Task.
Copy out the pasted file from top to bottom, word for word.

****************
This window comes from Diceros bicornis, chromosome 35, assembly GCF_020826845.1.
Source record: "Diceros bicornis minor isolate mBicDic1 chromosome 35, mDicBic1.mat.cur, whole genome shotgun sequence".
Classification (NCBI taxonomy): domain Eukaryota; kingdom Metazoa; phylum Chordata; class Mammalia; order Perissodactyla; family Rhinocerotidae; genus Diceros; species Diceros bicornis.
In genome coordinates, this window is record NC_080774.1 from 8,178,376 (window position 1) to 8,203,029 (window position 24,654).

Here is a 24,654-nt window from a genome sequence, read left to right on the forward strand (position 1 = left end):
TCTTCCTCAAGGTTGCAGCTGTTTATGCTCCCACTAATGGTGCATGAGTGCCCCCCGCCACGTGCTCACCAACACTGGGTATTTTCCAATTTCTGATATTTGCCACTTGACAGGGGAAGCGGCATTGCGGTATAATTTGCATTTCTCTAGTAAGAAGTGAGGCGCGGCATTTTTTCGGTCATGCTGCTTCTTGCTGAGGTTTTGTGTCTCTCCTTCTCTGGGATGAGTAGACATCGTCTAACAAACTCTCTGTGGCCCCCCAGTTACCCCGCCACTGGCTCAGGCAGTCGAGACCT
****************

This window comes from Diceros bicornis, chromosome 35, assembly GCF_020826845.1.
Source record: "Diceros bicornis minor isolate mBicDic1 chromosome 35, mDicBic1.mat.cur, whole genome shotgun sequence".
Classification (NCBI taxonomy): domain Eukaryota; kingdom Metazoa; phylum Chordata; class Mammalia; order Perissodactyla; family Rhinocerotidae; genus Diceros; species Diceros bicornis.
In genome coordinates, this window is record NC_080774.1 from 8,178,376 (window position 1) to 8,203,029 (window position 24,654).

Here is a 24,654-nt window from a genome sequence, read left to right on the forward strand (position 1 = left end):
TCTTCCTCAAGGTTGCAGCTGTTTATGCTCCCACTAATGGTGCATGAGTGCCCCCCGCCACGTGCTCACCAACACTGGGTATTTTCCAATTTCTGATATTTGCCACTTGACAGGGGAAGCGGCATTGCGGTATAATTTGCATTTCTCTAGTAAGAAGTGAGGCGCGGCATTTTTTCGGTCATGCTGCTTCTTGCTGAGGTTTTGTGTCTCTCCTTCTCTGGGATGAGTAGACATCGTCTAACAAACTCTCTGTGGCCCCCCAGTTACCCCGCCACTGGCTCAGGCAGTCGAGACCT